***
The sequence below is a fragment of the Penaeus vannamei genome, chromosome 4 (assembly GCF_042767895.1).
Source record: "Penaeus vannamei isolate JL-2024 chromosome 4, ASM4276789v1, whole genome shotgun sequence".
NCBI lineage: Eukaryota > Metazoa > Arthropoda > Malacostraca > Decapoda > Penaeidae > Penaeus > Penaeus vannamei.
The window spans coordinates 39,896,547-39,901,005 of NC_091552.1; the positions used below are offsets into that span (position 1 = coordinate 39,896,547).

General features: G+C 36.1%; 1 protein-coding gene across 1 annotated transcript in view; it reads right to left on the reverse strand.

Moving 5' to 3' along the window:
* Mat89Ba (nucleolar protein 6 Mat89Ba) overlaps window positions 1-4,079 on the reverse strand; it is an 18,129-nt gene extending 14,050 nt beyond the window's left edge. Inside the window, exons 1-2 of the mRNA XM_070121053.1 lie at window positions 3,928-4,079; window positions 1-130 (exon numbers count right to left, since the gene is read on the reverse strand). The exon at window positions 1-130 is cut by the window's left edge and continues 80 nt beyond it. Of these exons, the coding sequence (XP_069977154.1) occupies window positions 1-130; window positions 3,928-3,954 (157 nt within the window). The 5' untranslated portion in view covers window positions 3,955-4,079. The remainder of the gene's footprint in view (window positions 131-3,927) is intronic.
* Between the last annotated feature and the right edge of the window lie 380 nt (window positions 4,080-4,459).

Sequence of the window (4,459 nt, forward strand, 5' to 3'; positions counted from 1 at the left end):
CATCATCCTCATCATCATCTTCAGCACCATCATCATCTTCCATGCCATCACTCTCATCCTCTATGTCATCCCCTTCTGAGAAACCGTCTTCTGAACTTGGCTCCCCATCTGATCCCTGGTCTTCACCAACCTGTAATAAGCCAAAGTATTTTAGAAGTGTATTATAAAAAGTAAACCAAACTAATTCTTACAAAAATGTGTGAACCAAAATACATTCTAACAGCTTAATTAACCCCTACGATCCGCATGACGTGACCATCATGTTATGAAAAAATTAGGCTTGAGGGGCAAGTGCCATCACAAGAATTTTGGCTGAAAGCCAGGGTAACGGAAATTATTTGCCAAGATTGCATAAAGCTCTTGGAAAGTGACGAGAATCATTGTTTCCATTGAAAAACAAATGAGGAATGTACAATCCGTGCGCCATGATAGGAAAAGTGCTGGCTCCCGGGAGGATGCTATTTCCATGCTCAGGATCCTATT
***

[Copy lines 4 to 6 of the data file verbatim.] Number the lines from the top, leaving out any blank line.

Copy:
The window spans coordinates 39,896,547-39,901,005 of NC_091552.1; the positions used below are offsets into that span (position 1 = coordinate 39,896,547).

General features: G+C 36.1%; 1 protein-coding gene across 1 annotated transcript in view; it reads right to left on the reverse strand.

Moving 5' to 3' along the window: